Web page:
Like the western half of Berlin, there are many places where tramlines were abandoned only to be revived decades later. In 2004 I was living in Dublin during the summer when the trams returned after a 45-year absence with the opening of the Luas. I was working in the city centre, close to St Stephen’s Green, and so one afternoon in July, a few weeks after the Green Line of the Luas had started running, we climbed on board and let the tram take us out to Sandyford, which in those days was the very end of the line. On the way we were able to observe how the city changed as it passed by on the other side of the window, from the Georgian terraces of the centre to leafy suburbs and the new industrial estates and business parks feeding the Celtic Tiger.
There are many ways to explore a city, and I find that if there are trams they make for a great way to get a feel for a place. Follow a line from one end to the other and the tram tracks will lead you through a story as it unfolds, as you track the architectural shifts and the development of different neighbourhoods. These shifts are reflected in the people who climb on board. There will be stretches of the line when the tram is full and other sections when it has emptied out. Sometimes this is because the tram is crossing an unmarked and unspoken border within the city, one that only a few passengers will experience, before the other side is reached and the tram begins to fill again.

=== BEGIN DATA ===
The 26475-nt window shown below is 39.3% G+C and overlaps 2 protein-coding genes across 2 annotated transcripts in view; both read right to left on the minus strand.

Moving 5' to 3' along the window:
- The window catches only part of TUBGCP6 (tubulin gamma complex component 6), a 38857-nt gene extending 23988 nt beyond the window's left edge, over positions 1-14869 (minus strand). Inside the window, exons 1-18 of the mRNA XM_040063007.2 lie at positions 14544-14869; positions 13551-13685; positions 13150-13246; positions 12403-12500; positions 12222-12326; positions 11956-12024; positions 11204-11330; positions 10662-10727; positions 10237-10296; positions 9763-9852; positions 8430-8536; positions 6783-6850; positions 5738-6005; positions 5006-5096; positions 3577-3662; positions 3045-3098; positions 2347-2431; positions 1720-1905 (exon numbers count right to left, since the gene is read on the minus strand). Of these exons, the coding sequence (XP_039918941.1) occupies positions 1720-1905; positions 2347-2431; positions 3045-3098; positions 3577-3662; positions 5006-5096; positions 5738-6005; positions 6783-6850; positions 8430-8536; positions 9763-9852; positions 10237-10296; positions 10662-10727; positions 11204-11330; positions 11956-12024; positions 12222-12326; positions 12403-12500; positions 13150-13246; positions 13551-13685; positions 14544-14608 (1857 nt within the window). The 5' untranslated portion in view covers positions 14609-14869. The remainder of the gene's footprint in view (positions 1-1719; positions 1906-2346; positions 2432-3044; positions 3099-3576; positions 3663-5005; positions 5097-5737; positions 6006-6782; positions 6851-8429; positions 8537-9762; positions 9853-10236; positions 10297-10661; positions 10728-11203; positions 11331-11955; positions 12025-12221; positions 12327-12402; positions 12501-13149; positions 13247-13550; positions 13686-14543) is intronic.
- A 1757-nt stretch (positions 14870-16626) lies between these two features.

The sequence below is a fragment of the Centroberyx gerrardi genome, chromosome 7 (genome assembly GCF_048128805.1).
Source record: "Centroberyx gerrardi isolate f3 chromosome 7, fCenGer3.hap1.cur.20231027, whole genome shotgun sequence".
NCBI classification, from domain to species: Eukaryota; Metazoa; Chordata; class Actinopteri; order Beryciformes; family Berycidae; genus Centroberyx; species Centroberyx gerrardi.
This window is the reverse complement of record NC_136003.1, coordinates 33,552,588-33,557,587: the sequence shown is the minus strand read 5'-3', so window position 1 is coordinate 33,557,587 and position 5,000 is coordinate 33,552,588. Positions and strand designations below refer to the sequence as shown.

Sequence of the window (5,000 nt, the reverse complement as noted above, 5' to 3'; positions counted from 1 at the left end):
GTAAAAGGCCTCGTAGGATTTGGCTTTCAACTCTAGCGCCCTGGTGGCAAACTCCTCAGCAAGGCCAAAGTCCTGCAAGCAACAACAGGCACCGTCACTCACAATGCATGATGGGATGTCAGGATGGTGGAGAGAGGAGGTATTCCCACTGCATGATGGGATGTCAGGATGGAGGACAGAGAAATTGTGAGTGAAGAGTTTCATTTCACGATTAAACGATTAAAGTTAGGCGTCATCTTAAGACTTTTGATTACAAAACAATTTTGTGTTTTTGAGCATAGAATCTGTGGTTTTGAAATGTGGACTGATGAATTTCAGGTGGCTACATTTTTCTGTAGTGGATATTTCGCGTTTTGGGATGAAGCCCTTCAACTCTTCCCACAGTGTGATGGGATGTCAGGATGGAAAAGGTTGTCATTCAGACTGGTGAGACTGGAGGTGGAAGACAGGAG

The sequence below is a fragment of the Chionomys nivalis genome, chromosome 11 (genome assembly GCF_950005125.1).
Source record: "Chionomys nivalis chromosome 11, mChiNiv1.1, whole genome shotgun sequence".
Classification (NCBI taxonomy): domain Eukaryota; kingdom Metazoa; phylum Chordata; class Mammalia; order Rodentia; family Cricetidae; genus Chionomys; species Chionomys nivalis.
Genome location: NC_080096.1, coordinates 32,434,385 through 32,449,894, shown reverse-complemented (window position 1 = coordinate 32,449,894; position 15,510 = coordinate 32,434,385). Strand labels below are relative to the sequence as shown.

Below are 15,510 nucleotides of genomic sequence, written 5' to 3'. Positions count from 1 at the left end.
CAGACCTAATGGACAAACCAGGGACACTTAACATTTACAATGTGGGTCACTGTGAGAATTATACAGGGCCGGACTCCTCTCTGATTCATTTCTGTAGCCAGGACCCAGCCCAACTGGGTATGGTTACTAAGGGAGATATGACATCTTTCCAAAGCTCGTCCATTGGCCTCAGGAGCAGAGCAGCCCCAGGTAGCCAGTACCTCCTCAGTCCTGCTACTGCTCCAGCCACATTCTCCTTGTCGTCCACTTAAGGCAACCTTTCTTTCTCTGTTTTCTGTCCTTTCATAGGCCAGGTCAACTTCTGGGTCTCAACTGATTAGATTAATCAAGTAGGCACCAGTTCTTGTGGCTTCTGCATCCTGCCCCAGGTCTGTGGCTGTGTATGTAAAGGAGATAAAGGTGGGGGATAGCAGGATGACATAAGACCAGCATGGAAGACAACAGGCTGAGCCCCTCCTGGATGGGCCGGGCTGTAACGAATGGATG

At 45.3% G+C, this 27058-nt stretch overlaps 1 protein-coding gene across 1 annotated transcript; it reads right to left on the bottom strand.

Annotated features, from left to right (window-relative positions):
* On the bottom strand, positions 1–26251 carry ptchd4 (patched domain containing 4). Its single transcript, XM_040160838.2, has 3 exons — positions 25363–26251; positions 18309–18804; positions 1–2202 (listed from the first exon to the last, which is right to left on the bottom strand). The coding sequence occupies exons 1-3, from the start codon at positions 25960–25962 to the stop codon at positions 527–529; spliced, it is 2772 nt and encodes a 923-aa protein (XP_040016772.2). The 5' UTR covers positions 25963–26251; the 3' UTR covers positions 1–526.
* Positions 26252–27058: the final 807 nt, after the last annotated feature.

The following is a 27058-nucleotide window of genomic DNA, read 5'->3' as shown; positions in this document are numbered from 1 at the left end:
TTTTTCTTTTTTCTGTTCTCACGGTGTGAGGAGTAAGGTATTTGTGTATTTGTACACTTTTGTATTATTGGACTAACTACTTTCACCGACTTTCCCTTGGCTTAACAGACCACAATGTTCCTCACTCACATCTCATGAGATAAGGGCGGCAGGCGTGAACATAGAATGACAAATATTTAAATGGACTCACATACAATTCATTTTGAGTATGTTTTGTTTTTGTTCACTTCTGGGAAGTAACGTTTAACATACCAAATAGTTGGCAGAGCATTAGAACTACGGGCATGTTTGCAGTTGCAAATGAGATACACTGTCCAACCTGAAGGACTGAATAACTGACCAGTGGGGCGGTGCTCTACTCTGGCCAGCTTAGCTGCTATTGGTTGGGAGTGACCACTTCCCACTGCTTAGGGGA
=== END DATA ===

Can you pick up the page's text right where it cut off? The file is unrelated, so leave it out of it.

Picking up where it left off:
On Osloer Strasse in Berlin the trams rumble by beneath my bedroom window. Those tram lines can take me from the shore of Plötzensee lake to the banks of the River Spree in Friedrichshain. They traverse the old no-man’s land of the Berlin Wall and the new boundaries that have developed in the three decades since its fall. They offer both a means of transport but also of exploration. Mobility and adventure. In my diary I make a note of the places with trams I would like to ride one day, the ones that move through the streets of Porto and Bucharest, Brno and Basel, Minsk and, yes, after all these years, Manchester. I’m confident that each journey will offer up a story of that particular place, and will give me another memory to add to those I began to collect on that snowy Prague afternoon in another century.
Colin Gillies, 20 November 2020
I live in Edinburgh and our one and only tram line is currently being extended. Some people, such as I, love the teams and others hate them due to the disruption caused by the construction. Up to 1956 when the last line was closed Edinburgh had an extensive which covered most of the city. Why they closed down a good functioning transport is beyond me. I lived in Amsterdam for about 20 years and they are, at great expense, replacing some of their trams by a Metro system. The Fools. They will regret it as did most of the British cities when they scrapped their trams.
About The Author
Paul Scraton was born in Lancashire and has lived in Berlin since 2001. A writer with a particular interest in landscape, memory and place, he is the editor-in-chief of Elsewhere: A Journal of Place. He is the author of a number of books including The Idea of a River: Walking out of Berlin (Readux, 2015) and Ghosts on the Shore: Travels along Germany's Baltic coast (Influx, 2017). His debut novel Built on Sand was published by Influx in 2019. Find out more about Paul on his website.